April, 2nd 2013.
I’m taking my first steps on the Camino de Santiago, along the “main” French route. I see the way, I see the yellow arrows, but it doesn’t yet seem real.
The day before was April Fools’ Day, but this was no joke. Of that much, at least, I was aware.
My serious intentions were to get as quickly as possible to Saint-Jean-Pied-de-Port, and walk the whole way to Santiago de Compostela. A mere 800 Km on foot, along one of the most famous pilgrimage routes in the world.
If I don’t do this while I’m 22 and freshly out of university, then when? There is never going to be a similar set of circumstances in my life, again.
The energies and thoughtlessness of youth were on my side. I had no job, no family, no commitments. Only the slightest idea of a life plan, with a move to Germany already scheduled in June. Beyond that point, nothing.
Compared to that, the Camino seemed like a very well planned endeavour, despite me arriving in Saint-Jean in the late evening of April 1st, 2013, with no booked accommodation and nothing to eat.
Upon first inspection of the town, there was neither food nor shelter to be found. Most of the inhabitants were already asleep.
Then an old lady, with as many pets in her house as ex-husbands, kindly took me in, together with some other stragglers. I’m sure that all her pets had already had their feed, as they looked lazily upon the rugged band of wannabe pilgrims who had just invaded their premises.
We made our way to a small room upstairs, with a few bunk beds. My preferred choice is always to take the one at the bottom, and so I did this time around.
I remember that the night before leaving for the Camino I could hardly sleep. Excitement, a pinch of fear and a worry of not being up to the task before me: it all mixed together and kept me awake throughout the night.
There in Saint-Jean on that night of April Fools’ Day, however, only excitement remained. My stomach complained and complained about the lack of food. I had eaten nothing since leaving Italy in the morning. There had been no time to eat. Only the next step to get me to Saint-Jean mattered.
I woke up very early in the morning and quickly left the house.
At the Pilgrims Office they warned me that the “high route” to Roncesvalles was not recommended due to harsh and unpredictable weather conditions.
Someone had just died there, the week before. A Canadian pilgrim, who did not listen to the advice of the locals and unfortunately paid the ultimate price.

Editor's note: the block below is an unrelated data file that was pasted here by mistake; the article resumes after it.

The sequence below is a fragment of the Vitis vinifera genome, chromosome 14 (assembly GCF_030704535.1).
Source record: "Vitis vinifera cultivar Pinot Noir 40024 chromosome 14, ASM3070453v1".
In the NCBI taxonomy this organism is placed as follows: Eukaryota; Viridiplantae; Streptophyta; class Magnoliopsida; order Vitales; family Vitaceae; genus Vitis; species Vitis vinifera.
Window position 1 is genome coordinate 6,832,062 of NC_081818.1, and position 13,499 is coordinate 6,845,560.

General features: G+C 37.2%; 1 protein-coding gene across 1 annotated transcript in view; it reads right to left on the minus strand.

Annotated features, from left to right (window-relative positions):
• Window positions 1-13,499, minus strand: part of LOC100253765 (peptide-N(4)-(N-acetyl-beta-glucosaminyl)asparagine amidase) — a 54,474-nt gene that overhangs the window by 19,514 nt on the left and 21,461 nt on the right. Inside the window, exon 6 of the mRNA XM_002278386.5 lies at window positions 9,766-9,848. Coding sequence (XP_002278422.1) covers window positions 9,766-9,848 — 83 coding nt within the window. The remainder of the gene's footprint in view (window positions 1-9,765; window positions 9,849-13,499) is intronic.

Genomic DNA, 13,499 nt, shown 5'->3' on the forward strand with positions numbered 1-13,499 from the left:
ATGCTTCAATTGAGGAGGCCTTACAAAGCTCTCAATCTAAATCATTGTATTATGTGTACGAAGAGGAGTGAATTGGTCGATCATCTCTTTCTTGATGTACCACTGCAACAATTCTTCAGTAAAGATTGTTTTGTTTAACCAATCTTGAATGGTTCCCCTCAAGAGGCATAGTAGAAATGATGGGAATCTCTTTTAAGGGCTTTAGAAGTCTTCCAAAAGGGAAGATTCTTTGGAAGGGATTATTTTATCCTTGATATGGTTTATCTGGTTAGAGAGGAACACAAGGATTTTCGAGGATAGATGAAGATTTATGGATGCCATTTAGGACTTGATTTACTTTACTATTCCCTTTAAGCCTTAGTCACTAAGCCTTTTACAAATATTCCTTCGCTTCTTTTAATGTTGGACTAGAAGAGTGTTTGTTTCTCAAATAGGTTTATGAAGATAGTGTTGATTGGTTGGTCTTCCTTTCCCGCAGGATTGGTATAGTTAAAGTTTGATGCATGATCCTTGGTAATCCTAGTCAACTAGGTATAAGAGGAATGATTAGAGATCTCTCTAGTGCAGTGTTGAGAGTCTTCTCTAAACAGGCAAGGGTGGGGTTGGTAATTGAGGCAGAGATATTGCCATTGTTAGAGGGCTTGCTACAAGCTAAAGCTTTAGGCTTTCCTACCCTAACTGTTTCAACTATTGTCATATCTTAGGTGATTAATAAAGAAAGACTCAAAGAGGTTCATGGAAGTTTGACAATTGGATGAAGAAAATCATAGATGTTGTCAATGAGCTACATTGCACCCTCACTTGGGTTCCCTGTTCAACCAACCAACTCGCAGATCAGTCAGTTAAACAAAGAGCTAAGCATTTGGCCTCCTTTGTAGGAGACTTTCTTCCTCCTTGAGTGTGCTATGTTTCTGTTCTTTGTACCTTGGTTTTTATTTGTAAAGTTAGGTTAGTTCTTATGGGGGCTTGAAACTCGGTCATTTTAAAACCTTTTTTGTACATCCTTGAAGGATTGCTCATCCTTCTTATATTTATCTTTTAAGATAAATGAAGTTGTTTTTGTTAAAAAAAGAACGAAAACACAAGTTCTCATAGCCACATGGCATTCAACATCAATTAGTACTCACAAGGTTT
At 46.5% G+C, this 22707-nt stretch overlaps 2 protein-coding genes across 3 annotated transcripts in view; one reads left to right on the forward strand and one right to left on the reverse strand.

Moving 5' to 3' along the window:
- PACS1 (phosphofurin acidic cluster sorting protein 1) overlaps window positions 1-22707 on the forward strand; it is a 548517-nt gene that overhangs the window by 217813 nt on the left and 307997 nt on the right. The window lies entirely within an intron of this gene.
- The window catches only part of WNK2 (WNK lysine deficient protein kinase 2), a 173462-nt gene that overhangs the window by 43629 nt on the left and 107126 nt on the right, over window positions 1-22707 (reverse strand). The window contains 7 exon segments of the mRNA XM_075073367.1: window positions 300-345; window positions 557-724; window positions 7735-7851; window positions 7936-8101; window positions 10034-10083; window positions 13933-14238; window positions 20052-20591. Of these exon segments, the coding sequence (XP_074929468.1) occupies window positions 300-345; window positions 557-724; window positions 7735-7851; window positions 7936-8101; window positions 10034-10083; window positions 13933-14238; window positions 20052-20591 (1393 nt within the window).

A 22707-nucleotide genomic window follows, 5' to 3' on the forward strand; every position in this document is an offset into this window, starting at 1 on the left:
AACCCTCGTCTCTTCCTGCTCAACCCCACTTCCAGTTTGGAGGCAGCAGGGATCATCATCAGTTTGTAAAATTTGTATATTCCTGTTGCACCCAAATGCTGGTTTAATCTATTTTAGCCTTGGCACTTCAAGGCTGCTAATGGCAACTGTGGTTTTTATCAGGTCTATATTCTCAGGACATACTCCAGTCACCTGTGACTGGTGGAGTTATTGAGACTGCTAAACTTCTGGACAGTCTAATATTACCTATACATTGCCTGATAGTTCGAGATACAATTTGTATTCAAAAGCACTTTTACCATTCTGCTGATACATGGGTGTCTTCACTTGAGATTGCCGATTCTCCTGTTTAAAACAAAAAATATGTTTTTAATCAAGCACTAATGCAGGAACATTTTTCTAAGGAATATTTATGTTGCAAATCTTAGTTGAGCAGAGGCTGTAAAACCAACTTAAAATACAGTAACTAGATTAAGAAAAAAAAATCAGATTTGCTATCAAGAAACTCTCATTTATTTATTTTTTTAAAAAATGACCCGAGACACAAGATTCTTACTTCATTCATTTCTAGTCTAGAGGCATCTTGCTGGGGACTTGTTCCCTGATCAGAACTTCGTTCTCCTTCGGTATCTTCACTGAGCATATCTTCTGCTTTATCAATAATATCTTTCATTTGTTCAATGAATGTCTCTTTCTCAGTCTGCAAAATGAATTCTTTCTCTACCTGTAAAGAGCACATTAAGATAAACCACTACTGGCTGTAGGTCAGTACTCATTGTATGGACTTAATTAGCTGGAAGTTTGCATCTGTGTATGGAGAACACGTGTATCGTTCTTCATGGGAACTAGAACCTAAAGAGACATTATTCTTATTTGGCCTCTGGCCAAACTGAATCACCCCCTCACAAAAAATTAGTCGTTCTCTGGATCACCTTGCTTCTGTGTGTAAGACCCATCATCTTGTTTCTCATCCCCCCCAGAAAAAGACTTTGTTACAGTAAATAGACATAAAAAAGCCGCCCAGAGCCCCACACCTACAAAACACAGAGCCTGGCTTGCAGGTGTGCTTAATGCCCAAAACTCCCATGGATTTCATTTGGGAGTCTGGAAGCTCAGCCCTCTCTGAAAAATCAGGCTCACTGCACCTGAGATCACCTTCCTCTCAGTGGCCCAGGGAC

It’s all I needed to hear.
The “lower route” it is then, through Valcarlos and up to historical town of Roncesvalles.
I was all set. Never in my life I had felt such determination, such non-negotiable will to complete something.
As I look back to that morning, today in 2023, I feel compelled to tell that story, more to myself than to others. But if I do write it down, then I might as well share it with you.
The writing and sharing of this story has been nagging at me for the past 10 years, even thought it’s just the story of another Camino like thousands before and thousands after. On my old blog (available only in Italian, sadly), that story is available in probably its purest and most unfiltered form. You can tell I wrote it during my early twenties, if you read it. I’m sure that Deepl and Google Translate will do a decent job these days at translating it, even if you miss some nuances and swear words.
I already have a draft manuscript from many years ago which screams at me to be picked up again, revised and maybe published.
What’s stopping me then? Some say that inexperienced authors would rather go unpublished than face the almost inevitable lack of recognition (or even outright bad feedback) that they’ll get if they publish their work. Maybe that’s true for me as well, at least in part.
On the other hand, I’ve been so focused on many other aspects of my life during these years, that I’ve practised writing more on freaking PowerPoint or Outlook than LaTeX (which I used to create my book draft).
We all know how it’s ironically more difficult to do one small thing consistently, rather than big pushes every now and then. This is one clear example of that, for me.
Good focus time is hard to come by these days, and even when the conditions might be right, smartphones or video games barge in and take it away.
Luckily, at least, no other lives will be changed whether or not I share my ramblings online, so I don’t feel particularly guilty when I lazily say: “tomorrow”.
It’s still annoying, however, as I know I could do it if I really put myself into it, but just don’t.
Now that I think of it, “just don’t” could be the slogan of my footwear company or, even better, my consultancy company.
So here we are, ten years later and with a bit of nostalgia for those days on the Camino. Longing for that feeling of lightness, grit and recklessness which guided my steps all the way to Santiago.
I should try and conjure these feelings again to put the story of that Camino black on white (or white on black if you, like me, prefer dark mode on your screens).
Stay tuned in case that happens. But until then, don’t hold your breath over it.
Thank you though, for following me this far.